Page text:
Your baby weighs about 1 3/4 ounces and measures between 4 1/2 inches from crown to rump. Fine, downy hair (called lanugo, which he'll shed before birth, grows on his body. Hair is sprouting on top of his head, too, although whatever color it is may change. His eyebrows have begun to fill in. Your baby hiccups, but he can't yet make a sound because his trachea is still filled with fluid, not air. The intestinal tract continues to develop.
These days, pregnancy is leaving you slightly breathless--literally. It's a mild annoyance, but unfortunately you can expect the problem to worsen as your uterus pushes up against your diaphragm, leaving little room for the lungs to expand. It's nothing to worry about, but you should call your doctor immediately if you're unable to catch your breath, your fingertips turn blue, or your heart feels like it's trying to jump out of your chest.
Your Pregnant Body:
Do's and Don'ts
Now that you're past 14 weeks, make an appointment to get a flu shot. It's safe and may help prevent you from getting sick and suffering serious complications such as pneumonia. You most likely won't feel any aftereffects from the vaccine, other than some soreness in your arm. At worst, you may develop a mild fever and feel run down for a few days.
Discuss with your doctor or midwife the pros and cons of taking the triple screen, a blood test given in the next few weeks that measures your baby's risk for birth defects such as Down syndrome and spina bifida. It gives you valuable information about the health of your baby, but false positives are common; out of 1,000 women, 50 will be told that their fetus is at risk, but only one or two babies will actually be born with Down syndrome.
- Hemorrhoids During Pregnancy
- Folic Acid Helps Prevent Spina Bifida
- A Nutrition Essential
- Kegel Exercises
- Tests to Consider
Mom to Mom
"I gave birth to my second child last July 30. I went into labor after leaving the office on July 29. Working up to that day was too stressful. I wish I'd taken a week off to unwind and mentally prepare for the job to come."--Bernadette Cooper, Cleveland, OH
If your regular bras are starting to pinch, invest in ones made especially for pregnant women. Good maternity bras should provide you with ample support, have wide straps, and be made of fabric that won't irritate your already sensitive nipples.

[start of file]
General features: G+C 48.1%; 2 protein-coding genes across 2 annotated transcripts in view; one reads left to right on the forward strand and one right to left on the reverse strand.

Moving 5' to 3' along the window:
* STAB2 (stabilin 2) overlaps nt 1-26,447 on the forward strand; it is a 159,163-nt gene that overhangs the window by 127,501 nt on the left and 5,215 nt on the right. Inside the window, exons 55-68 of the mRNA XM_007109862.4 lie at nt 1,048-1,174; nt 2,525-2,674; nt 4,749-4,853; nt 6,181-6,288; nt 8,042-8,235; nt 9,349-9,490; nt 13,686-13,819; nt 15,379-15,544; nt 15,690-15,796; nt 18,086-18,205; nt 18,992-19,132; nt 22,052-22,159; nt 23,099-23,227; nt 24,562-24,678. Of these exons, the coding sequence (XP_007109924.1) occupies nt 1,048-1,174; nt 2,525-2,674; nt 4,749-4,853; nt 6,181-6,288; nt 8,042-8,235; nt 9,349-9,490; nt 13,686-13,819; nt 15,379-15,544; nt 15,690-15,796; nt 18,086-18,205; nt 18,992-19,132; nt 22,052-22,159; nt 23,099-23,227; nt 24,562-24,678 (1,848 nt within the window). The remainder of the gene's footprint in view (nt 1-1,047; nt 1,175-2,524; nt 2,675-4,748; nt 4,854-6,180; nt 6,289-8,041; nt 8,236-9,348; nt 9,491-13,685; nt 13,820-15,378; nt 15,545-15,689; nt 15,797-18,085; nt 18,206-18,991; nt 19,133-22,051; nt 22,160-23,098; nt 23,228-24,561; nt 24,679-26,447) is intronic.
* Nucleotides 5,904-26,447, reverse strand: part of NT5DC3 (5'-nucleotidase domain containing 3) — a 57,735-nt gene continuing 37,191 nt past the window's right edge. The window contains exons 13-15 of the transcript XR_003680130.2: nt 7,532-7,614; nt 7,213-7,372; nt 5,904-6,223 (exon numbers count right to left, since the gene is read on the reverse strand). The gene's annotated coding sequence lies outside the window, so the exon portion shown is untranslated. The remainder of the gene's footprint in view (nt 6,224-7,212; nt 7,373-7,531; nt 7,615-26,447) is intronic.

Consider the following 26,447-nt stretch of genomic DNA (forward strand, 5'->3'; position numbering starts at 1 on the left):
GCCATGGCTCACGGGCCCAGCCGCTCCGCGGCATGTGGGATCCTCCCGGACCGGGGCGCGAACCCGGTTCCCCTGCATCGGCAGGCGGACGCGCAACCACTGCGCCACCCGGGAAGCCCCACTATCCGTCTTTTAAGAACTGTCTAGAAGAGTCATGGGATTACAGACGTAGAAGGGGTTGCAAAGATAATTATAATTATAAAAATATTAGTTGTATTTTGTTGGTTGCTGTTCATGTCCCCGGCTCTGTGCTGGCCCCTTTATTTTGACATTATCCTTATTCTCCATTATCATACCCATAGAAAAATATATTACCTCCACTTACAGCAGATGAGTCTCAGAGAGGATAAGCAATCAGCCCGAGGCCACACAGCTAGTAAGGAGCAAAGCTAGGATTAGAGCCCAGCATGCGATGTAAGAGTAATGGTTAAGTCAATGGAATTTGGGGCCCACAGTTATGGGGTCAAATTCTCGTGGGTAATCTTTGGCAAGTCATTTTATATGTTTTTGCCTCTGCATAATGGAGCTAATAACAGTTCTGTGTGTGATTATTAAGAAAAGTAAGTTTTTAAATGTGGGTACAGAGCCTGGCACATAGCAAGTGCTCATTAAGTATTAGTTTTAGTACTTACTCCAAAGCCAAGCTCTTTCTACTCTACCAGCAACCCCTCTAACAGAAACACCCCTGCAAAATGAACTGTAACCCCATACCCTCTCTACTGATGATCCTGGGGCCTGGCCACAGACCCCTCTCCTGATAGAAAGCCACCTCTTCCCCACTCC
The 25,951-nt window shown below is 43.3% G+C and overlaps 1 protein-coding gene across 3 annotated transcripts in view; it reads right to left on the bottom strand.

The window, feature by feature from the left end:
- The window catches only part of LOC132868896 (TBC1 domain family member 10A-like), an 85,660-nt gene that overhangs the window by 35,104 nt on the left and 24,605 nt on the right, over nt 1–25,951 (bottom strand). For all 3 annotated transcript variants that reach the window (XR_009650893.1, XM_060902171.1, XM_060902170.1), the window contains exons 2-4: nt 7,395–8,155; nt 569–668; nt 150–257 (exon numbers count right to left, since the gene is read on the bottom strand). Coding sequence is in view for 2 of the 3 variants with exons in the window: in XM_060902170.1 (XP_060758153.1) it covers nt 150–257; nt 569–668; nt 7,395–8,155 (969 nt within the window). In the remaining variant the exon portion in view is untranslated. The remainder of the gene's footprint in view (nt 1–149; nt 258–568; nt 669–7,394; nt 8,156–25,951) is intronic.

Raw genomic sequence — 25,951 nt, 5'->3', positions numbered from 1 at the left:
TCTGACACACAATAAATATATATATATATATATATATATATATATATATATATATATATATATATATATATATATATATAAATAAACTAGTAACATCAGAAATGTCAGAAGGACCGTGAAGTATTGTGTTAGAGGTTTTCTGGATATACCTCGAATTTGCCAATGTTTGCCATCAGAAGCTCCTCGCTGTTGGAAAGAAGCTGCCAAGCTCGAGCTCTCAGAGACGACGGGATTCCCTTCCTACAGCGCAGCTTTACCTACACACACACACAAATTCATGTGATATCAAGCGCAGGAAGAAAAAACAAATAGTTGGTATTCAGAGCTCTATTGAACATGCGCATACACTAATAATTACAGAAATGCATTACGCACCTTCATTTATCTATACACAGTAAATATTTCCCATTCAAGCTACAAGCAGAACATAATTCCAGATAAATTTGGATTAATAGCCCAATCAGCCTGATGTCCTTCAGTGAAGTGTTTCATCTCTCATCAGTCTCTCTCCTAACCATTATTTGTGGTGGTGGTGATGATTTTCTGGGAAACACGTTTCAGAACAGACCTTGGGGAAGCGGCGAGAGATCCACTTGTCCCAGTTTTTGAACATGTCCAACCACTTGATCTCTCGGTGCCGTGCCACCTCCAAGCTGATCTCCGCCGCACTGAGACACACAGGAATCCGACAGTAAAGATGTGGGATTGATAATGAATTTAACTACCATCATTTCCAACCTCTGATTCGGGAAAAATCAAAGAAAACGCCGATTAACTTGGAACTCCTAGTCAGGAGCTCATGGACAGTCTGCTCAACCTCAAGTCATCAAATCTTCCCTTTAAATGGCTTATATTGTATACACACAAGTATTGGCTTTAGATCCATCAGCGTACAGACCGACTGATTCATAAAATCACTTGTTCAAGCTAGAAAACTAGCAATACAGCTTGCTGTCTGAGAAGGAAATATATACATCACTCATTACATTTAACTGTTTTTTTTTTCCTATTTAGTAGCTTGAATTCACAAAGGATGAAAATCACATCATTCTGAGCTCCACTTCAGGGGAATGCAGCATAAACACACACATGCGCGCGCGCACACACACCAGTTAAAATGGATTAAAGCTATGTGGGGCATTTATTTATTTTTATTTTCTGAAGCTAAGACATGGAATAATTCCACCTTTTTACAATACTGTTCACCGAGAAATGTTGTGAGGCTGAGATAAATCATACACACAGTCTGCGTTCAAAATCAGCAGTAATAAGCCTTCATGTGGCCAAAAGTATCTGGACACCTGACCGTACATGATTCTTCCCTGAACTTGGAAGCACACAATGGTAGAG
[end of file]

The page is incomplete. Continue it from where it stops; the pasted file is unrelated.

It's not too late to sign up for prenatal yoga, a gentle regimen that combines exercise tailored especially for your changing body with breathing techniques. An added bonus: You'll meet other expectant moms, and if you hit it off with some of them, you've got a built-in mother's group waiting in the wings.
Your off-and-on libido may now be returning from its nausea- and fatigue-induced first-trimester sabbatical, so take advantage of it while it's here. It just may pull another disappearing act sometime during the third trimester. But avoid one position: the missionary. Lying flat on your back is not a good idea because it may put too much pressure on the veins that deliver oxygen to the baby.
Look through baby photos with your older child to help her understand what newborns are like. Share tales of how she discovered the world (how she'd cry to tell you she was hungry or how she'd laugh when you puffed your cheeks), and point out that her new sibling may do the same things.
Many parents of twins swear by "co-bedding" because it saves space, and many believe babies sleep better with their womb-partner close by. This practice, however, is not recommended by the SIDS Alliance. Laura Reno, a spokesperson for the group, points out that you don't know when an infant will begin rolling over, and if a twin can burrow his face into his sibling, there could be an elevated SIDS risk.